Posts tagged Paul Tibbets

8:15am

Here is a pocket watch, stopped at 8:15am.

Donated by Kazuo Nikawa
1,600m from the hypocenter
Kan-on Bridge

Kengo Nikawa (then, 59) was exposed to the bomb crossing the Kan-on Bridge by bike going from his home to his assigned building demolition site in the center of the city. He suffered major burns on his right shoulder, back, and head and took refuge in Kochi-mura Saiki-gun. He died on August 22. Kengo was never without this precious watch given him by his son, Kazuo.

— Hiroshima Peace Memorial Museum

Sixty seven years ago today, on August 6, 1945, at 8:15 in the morning, the American B-29 bomber Enola Gay dropped an atomic bomb over the center of the city of Hiroshima, Japan. Hiroshima was the first target ever attacked with nuclear weapons in the history of the world.

The bomb exploded about 200 yards over the city, creating a 13 kiloton explosion, a fireball, a shock-wave, and a burst of radiation. On the day that the bomb was dropped, there were about 255,000 people living in Hiroshima.

The explosion completely incinerated everything within a one mile radius of the city center. The shock-wave and the fires ignited by the explosion damaged or completely destroyed about nine-tenths of the buildings in the city. Somewhere between 70,000 and 80,000 people—that is, about one third of the entire population of the city—died immediately. The heat of the explosion vaporized or burned alive many of those closest to ground zero. Others were killed by the force of the shock-wave or crushed under collapsing buildings. Many more died from acute radiation poisoning—that is, from the effects of having their internal organs burned away in the intense radiation from the blast.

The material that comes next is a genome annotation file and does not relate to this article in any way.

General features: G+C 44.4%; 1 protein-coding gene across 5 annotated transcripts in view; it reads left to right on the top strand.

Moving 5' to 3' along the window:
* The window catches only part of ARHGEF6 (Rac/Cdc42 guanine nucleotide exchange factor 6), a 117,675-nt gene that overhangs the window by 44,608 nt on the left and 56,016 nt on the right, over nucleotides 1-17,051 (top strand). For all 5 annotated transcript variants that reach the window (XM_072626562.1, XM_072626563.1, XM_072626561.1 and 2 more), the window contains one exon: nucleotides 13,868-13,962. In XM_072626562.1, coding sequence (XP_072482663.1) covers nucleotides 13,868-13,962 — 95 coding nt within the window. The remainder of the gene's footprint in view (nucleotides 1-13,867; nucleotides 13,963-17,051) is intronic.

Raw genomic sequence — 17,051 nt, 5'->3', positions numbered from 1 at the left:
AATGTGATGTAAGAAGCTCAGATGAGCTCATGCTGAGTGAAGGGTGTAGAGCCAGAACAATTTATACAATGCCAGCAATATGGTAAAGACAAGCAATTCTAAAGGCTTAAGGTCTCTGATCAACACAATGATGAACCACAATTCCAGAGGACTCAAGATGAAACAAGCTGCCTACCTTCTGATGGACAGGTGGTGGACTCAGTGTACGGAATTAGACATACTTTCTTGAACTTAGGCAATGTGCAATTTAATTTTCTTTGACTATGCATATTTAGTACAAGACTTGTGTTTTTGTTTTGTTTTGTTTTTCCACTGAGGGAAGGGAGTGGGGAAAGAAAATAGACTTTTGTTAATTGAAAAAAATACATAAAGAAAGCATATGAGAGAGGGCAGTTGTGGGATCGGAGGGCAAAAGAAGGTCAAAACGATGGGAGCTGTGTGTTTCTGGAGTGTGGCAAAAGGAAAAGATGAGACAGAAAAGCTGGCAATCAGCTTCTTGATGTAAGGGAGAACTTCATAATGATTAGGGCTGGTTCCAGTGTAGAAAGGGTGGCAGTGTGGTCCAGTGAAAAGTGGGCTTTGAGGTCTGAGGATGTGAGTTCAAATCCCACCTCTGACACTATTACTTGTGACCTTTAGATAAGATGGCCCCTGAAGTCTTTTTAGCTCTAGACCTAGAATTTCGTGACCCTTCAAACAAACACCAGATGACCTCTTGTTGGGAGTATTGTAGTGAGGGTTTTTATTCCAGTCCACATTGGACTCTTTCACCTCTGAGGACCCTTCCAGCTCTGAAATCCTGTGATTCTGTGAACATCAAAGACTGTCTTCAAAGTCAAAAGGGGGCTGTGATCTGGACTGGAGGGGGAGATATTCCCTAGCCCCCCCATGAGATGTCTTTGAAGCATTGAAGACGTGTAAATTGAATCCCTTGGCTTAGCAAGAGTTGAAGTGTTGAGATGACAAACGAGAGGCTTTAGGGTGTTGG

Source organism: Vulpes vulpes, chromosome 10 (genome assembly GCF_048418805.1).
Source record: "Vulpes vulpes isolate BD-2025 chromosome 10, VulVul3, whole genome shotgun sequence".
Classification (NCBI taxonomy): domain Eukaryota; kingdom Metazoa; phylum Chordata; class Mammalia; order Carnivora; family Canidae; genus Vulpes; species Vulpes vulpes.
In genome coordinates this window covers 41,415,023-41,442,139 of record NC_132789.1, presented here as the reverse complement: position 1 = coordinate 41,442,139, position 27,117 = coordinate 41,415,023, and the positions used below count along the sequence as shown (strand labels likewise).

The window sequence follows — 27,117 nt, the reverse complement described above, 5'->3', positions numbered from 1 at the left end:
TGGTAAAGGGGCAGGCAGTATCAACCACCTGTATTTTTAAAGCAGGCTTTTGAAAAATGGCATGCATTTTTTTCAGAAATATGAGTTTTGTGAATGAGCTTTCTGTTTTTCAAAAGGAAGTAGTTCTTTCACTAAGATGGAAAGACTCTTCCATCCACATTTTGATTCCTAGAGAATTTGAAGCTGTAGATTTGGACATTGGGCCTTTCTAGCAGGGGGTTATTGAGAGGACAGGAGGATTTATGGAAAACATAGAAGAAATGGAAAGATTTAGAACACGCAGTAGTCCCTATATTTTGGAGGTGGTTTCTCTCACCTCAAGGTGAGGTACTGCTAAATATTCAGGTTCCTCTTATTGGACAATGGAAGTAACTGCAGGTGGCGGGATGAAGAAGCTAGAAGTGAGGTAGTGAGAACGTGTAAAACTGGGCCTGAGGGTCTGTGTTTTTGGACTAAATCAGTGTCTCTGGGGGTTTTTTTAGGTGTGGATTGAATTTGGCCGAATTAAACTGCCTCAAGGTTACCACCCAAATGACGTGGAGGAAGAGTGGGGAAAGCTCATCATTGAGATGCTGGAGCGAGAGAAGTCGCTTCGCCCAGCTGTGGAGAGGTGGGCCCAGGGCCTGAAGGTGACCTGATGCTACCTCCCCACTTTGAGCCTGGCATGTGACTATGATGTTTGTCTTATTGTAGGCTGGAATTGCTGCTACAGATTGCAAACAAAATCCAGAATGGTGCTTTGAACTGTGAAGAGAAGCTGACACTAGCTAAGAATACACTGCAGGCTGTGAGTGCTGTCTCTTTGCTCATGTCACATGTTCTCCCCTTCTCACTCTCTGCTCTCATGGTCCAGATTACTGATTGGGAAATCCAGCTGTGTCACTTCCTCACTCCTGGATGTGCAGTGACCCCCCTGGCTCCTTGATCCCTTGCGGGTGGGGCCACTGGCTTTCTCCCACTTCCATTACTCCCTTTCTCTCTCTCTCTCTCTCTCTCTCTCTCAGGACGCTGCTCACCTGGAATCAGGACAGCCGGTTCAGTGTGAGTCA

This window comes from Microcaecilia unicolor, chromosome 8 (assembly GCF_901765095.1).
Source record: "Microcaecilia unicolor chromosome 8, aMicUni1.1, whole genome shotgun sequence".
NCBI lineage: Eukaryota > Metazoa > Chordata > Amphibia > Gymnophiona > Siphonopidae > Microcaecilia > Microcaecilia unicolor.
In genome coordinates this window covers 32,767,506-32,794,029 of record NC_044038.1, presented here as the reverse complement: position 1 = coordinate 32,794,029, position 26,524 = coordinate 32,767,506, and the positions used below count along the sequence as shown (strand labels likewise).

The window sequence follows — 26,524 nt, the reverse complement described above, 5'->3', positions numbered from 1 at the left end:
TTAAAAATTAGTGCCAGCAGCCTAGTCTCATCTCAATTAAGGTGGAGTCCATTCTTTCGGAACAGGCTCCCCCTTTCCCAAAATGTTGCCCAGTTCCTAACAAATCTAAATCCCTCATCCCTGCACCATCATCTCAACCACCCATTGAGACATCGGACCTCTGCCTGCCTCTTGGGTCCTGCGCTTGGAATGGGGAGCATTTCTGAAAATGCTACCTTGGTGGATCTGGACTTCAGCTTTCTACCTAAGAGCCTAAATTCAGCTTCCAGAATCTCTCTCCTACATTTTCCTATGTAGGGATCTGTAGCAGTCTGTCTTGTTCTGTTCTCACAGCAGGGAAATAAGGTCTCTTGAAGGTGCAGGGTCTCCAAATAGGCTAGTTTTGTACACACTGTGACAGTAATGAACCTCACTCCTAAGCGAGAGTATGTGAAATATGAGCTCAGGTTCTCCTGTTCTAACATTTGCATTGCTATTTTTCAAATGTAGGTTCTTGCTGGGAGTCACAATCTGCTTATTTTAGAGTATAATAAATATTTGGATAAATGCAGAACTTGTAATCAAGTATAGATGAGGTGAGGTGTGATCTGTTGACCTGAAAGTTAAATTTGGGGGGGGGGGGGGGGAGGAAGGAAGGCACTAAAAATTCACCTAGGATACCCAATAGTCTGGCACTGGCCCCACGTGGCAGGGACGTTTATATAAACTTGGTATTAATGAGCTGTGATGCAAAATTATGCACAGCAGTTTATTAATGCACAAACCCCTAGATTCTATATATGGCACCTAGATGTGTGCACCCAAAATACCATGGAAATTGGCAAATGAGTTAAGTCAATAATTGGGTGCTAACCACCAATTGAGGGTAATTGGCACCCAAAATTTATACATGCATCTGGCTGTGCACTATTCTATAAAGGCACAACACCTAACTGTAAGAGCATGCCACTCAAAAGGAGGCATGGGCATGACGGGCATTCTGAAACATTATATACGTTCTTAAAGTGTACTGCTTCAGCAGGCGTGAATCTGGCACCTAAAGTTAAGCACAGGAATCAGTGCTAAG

By December 1945, thousands more had died from their injuries, from radiation poisoning, or from cancers related to the radioactive burst or the fallout. It is estimated that the atomic bombing killed about 140,000 people, and left thousands more with permanent disabilities.

Almost all of the people maimed and killed were civilians. Although there were some minor military bases near Hiroshima, the bomb was dropped on the city center, several miles away from the military bases on the edge of town. Hiroshima was chosen as a target, even though it had little military importance, because It is a good radar target and it is such a size that a large part of the city could be extensively damaged. There are adjacent hills which are likely to produce a focussing effect which would considerably increase the blast damage. 1. Hiroshima was also one of the largest Japanese cities not yet damaged by the American firebombing campaign. Military planners believed it strategically important to demonstrate as much destruction as possible from the blast.

Thomas Ferebee, a bombadier for the United States Army, was the man who dropped the atomic bomb on Hiroshima. His commanding officer was the pilot of the Enola Gay, Paul Tibbets. Tibbets and Ferebee were part of the XXI Bomber Command, directed by Curtis LeMay. LeMay planned and executed the atomic bombings at the behest of Secretary of War Henry L. Stimson and President Harry Truman.